Back in the 50s, Hungarian-born French artist Nicolas Schöffer revolutionized the artistic space by creating some of the first kinetic sculptures, which in part gave rise to the dynamic world of technological art that we obsess over regularly. His works were recently displayed at São Paulo's MIS (The Museum of Image and Sound) for a special show celebrating his 100th birthday. Below are some of the highlights of his career showcased at this exhibition.
In 1956, he created the dancing robot CYSP 1, the first autonomous cybernetic sculpture, which ultimately established him as the “father of interactivity.” Check it out below:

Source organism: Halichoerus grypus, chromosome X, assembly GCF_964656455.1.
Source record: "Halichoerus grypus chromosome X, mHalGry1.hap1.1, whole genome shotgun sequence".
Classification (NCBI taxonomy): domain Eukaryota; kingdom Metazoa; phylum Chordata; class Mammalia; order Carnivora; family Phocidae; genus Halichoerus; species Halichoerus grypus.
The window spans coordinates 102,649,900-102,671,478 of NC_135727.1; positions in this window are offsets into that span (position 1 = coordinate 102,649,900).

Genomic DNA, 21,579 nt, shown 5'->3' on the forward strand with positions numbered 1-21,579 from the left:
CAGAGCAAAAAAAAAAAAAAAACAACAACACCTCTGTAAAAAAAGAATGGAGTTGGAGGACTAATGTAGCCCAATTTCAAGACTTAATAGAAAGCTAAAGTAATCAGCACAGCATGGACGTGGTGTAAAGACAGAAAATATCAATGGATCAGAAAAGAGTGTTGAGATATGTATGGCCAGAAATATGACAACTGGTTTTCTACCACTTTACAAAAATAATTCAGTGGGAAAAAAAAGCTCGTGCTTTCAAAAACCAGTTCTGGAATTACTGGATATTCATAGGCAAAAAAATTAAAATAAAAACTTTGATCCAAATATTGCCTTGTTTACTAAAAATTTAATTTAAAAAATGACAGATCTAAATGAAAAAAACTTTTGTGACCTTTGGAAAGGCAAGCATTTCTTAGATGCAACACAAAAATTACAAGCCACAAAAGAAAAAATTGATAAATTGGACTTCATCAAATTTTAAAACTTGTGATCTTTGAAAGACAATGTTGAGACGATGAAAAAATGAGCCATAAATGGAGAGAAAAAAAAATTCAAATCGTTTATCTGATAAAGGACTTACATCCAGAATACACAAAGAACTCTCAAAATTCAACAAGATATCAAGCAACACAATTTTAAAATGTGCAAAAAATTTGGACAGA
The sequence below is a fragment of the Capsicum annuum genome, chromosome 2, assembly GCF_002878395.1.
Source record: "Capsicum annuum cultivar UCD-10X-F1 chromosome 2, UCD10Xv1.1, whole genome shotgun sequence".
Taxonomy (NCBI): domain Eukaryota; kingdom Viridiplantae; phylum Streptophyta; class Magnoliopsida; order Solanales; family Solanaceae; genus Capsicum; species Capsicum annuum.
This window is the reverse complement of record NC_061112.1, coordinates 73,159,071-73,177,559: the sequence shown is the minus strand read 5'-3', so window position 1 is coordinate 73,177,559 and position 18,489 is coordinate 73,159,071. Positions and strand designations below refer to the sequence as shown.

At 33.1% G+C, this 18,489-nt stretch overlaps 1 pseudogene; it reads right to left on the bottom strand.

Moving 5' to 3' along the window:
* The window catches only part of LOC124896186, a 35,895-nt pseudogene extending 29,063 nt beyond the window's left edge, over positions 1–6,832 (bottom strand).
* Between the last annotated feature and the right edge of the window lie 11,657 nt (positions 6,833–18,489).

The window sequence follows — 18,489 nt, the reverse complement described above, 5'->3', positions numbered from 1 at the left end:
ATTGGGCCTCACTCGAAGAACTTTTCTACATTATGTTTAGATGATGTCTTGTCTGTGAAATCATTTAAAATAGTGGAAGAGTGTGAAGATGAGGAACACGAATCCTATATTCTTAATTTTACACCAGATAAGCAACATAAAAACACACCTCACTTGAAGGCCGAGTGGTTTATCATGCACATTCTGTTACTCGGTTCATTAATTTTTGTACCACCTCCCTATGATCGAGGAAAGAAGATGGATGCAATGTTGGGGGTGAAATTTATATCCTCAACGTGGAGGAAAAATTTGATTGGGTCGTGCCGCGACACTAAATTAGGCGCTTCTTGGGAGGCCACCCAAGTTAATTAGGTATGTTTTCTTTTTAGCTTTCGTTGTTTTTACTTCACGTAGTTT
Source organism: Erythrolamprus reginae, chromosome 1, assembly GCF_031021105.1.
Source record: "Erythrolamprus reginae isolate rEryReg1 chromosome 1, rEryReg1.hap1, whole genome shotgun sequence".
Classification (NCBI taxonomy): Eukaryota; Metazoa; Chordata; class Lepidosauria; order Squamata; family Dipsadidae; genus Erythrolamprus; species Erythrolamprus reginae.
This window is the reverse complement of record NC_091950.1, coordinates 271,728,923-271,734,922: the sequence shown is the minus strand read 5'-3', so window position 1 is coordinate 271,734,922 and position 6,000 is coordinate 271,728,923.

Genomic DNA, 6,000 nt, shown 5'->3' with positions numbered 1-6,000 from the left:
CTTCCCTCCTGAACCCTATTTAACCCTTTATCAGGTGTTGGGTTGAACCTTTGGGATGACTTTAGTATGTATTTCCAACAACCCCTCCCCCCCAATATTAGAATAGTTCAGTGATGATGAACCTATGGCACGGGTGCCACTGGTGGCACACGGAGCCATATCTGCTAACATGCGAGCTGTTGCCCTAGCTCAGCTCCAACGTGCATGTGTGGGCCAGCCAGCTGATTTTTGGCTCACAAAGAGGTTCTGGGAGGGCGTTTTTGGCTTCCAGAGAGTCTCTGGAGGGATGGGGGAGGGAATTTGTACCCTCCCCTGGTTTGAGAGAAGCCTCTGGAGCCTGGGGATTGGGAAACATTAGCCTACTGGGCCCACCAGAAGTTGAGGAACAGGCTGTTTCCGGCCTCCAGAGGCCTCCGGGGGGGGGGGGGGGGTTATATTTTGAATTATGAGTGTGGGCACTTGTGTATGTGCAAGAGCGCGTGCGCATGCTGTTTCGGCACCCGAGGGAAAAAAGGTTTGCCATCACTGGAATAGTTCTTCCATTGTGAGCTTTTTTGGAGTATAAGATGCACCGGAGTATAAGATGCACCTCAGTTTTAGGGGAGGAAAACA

CYSP 1 (1956)
In 1961, he connected photoelectric sensors to an "electronic brain" in his massive Tour Spatiodynamique Cybernétique sculpture.
Replica of Schöffer's Studio
Variations Luminodynamiques (1961)
"His work has always resorted to state-of-the-art technologies," says his wife, Eléonore Schöffer. Perfect examples are 1961’s Variations Luminodynamiques and 1960’s Chronos 5. In these sculptures in motion, the idea was to bring together elements of space and light, such as mirrors, and spin them at certain speeds, generating endless visual effects. Watch it below: